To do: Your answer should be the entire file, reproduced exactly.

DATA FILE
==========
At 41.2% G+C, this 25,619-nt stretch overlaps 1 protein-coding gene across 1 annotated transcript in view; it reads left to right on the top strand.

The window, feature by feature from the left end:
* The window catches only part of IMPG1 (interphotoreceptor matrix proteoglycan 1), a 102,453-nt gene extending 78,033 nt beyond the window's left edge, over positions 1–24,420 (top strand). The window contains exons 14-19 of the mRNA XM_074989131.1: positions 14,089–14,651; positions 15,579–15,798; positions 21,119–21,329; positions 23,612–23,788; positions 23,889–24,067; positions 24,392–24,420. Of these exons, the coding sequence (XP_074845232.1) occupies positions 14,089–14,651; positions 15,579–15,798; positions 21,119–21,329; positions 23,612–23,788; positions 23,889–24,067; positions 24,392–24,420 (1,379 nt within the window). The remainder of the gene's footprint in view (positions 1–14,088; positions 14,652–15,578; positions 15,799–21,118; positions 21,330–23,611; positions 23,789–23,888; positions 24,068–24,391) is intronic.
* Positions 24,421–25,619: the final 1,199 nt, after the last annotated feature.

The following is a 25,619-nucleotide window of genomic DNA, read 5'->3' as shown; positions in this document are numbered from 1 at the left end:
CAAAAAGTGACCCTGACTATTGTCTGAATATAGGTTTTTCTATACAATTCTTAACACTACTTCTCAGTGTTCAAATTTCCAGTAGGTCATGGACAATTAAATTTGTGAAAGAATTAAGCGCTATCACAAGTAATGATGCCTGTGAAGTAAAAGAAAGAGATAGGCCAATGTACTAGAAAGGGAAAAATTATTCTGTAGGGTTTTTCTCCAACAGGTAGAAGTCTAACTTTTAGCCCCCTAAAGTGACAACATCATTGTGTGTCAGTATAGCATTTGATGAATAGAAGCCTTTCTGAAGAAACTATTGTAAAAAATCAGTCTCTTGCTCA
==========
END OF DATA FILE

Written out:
At 41.2% G+C, this 25,619-nt stretch overlaps 1 protein-coding gene across 1 annotated transcript in view; it reads left to right on the top strand.

The window, feature by feature from the left end:
* The window catches only part of IMPG1 (interphotoreceptor matrix proteoglycan 1), a 102,453-nt gene extending 78,033 nt beyond the window's left edge, over positions 1–24,420 (top strand). The window contains exons 14-19 of the mRNA XM_074989131.1: positions 14,089–14,651; positions 15,579–15,798; positions 21,119–21,329; positions 23,612–23,788; positions 23,889–24,067; positions 24,392–24,420. Of these exons, the coding sequence (XP_074845232.1) occupies positions 14,089–14,651; positions 15,579–15,798; positions 21,119–21,329; positions 23,612–23,788; positions 23,889–24,067; positions 24,392–24,420 (1,379 nt within the window). The remainder of the gene's footprint in view (positions 1–14,088; positions 14,652–15,578; positions 15,799–21,118; positions 21,330–23,611; positions 23,789–23,888; positions 24,068–24,391) is intronic.
* Positions 24,421–25,619: the final 1,199 nt, after the last annotated feature.

The following is a 25,619-nucleotide window of genomic DNA, read 5'->3' as shown; positions in this document are numbered from 1 at the left end:
CAAAAAGTGACCCTGACTATTGTCTGAATATAGGTTTTTCTATACAATTCTTAACACTACTTCTCAGTGTTCAAATTTCCAGTAGGTCATGGACAATTAAATTTGTGAAAGAATTAAGCGCTATCACAAGTAATGATGCCTGTGAAGTAAAAGAAAGAGATAGGCCAATGTACTAGAAAGGGAAAAATTATTCTGTAGGGTTTTTCTCCAACAGGTAGAAGTCTAACTTTTAGCCCCCTAAAGTGACAACATCATTGTGTGTCAGTATAGCATTTGATGAATAGAAGCCTTTCTGAAGAAACTATTGTAAAAAATCAGTCTCTTGCTCA